DEAR ABBY: I am being married later this year, and I'm planning my guest list. My cousin "Emily" has five young children who I'm making an exception to invite. She lives across the country, so she's starting to book her plane reservations.
Emily just announced that she's being remarried and her fiance has three children he shares joint custody of. Am I obligated to invite three children I have never met? This is causing a lot of grief between me and my fiance because Emily assumes that they are all welcome. Please advise. -- D.C. IN NYC
DEAR D.C.: Call Cousin Emily. Explain that your guest list is limited and that her five children -- to whom you are related -- are the exceptions. No other children have been invited to the wedding, and you would prefer to get to know her fiance's children under less stressful circumstances.
Emily's wrong to assume she can include anyone whose name wasn't on her wedding invitation. The children can stay with their mother or grandparents during the time their father will be away.
DEAR ABBY: My husband prefers leftovers to sandwiches for his work lunch. He generally takes them in reusable plastic bowls that claim to be dishwasher and microwave safe.
After a short time, these bowls become terribly stained. Not only are they unsightly, but sometimes they harbor odors. Even though they have been thoroughly washed, they seem unclean. We have noticed this happens more often with tomato-based food like spaghetti or barbecue.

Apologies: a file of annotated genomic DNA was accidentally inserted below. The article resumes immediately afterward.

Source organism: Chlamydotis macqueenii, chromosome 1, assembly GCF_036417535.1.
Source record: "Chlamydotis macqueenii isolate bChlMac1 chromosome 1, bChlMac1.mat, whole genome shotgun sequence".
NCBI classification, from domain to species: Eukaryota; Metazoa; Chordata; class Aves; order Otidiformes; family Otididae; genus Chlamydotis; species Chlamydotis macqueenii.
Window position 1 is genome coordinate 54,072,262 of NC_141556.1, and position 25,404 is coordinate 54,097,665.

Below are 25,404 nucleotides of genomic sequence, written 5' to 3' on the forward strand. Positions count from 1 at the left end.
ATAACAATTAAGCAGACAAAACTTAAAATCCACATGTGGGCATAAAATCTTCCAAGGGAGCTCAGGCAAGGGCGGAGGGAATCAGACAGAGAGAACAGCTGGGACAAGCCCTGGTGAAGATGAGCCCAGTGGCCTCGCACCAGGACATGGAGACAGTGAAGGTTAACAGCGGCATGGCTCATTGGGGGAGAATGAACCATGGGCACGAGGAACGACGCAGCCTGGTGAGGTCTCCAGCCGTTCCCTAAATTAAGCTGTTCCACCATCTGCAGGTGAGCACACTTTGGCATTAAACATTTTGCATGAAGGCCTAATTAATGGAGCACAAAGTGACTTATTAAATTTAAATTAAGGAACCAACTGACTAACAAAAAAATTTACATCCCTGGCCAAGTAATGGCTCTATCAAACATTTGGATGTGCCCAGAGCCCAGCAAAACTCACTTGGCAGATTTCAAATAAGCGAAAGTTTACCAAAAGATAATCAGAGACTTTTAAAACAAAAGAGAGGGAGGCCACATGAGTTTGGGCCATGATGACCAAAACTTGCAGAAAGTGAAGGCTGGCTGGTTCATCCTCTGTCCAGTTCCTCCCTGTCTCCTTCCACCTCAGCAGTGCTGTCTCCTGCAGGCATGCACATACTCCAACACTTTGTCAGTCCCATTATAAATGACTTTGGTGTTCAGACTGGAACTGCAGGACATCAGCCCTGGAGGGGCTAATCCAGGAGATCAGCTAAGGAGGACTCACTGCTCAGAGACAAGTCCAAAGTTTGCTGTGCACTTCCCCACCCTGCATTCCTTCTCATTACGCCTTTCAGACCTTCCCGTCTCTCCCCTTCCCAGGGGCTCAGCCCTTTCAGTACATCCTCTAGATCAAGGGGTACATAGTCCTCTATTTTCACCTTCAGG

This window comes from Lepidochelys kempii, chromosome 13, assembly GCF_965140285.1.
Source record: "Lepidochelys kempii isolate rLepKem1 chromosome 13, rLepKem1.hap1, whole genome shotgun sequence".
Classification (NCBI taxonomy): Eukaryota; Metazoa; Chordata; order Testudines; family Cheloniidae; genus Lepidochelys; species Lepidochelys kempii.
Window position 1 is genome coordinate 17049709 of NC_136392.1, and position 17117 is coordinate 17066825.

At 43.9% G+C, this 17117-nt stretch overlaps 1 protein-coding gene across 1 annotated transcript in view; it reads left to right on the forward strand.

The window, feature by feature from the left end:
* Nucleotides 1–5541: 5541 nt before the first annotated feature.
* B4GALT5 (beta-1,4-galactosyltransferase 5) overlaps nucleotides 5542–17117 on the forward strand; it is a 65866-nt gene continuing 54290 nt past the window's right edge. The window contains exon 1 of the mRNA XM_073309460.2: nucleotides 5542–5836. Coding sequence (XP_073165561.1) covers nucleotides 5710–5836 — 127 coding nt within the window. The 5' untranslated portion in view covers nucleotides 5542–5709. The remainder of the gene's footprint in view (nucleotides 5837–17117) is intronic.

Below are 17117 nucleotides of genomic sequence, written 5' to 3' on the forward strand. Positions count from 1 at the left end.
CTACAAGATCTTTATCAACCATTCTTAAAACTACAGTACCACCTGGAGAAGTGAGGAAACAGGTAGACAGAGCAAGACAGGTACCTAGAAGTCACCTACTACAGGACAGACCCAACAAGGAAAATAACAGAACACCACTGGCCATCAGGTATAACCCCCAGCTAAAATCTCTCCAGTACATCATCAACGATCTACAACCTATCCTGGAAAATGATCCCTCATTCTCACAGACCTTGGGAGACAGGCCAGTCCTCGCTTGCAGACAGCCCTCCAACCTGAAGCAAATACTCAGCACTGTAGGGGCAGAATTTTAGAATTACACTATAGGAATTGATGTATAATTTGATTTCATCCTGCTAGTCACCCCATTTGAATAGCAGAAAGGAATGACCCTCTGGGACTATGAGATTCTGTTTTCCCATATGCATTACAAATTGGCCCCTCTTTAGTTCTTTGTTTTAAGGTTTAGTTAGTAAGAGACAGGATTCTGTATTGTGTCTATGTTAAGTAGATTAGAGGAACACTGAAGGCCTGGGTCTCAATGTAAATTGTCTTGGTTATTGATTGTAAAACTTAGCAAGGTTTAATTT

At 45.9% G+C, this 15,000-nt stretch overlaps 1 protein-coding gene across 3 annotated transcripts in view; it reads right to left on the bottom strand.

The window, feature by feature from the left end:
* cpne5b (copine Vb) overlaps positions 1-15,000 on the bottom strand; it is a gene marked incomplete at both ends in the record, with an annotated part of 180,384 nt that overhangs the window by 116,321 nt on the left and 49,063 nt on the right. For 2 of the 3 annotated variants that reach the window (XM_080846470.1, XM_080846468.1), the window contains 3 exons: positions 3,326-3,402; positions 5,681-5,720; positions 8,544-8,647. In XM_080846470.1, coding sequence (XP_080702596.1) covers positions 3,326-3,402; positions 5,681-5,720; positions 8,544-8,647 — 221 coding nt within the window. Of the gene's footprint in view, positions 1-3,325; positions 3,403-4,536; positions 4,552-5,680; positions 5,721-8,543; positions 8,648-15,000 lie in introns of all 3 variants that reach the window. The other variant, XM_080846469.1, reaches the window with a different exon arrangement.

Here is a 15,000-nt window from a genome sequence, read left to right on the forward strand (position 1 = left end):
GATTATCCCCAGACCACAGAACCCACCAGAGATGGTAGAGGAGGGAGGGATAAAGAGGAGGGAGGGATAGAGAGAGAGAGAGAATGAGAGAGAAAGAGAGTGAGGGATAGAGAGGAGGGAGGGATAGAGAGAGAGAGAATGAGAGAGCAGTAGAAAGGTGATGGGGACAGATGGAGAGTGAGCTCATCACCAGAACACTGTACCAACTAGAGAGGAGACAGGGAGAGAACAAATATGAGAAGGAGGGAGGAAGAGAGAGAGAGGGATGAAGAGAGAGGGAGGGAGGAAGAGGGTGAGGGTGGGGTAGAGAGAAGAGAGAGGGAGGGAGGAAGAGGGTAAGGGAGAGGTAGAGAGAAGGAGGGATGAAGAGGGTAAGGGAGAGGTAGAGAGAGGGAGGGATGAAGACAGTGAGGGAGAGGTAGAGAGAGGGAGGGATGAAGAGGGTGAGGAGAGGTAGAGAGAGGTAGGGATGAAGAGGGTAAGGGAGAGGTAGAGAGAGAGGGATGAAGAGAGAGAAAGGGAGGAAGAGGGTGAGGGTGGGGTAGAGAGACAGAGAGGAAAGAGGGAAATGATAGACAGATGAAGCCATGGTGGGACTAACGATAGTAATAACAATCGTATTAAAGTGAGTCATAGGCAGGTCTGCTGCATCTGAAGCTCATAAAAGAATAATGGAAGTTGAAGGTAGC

I have tried soaking the bowls overnight in dishwashing detergent and even using a small amount of bleach, but the stains remain. Is there a way to remove the stains and odors, or must I continue to buy new bowls and throw the stained ones out? -- BOWLED OVER IN ALABAMA
DEAR BOWLED OVER: According to "Haley's Hints," by Graham and Rosemary Haley (New American Library), if you soak the bowls and lids in cold water for five minutes or more before putting the leftovers into them, you can prevent the staining from happening. And the odors can be removed by placing crumpled newspaper inside them and putting the tops on before storing them. (This is also an effective way to deodorize shoes.)
DEAR ABBY: My daughter just got remarried to a man who has a 10-year-old son. I don't know the boy at all. What is the appropriate name he should call me? My daughter already has two boys from her first marriage and they, of course, call me Grandma. I don't feel comfortable having her new stepson call me Grandma. Any suggestions? -- NAMELESS IN NEW YORK
DEAR NAMELESS: Is your heart really so closed that you would tell that boy he isn't welcome in it? I urge you to be more accepting of this child, or you may get a name that isn't fit for a family newspaper -- and not only will the boy be using it, but also his father.
What teens need to know about sex, drugs, AIDS and getting along with peers and parents is in "What Every Teen Should Know." Send your name and mailing address, plus check or money order for $7 (U.S. funds) to: Dear Abby, Teen Booklet, P.O. Box 447, Mount Morris, IL 61054-0447. (Shipping and handling are included in the price.)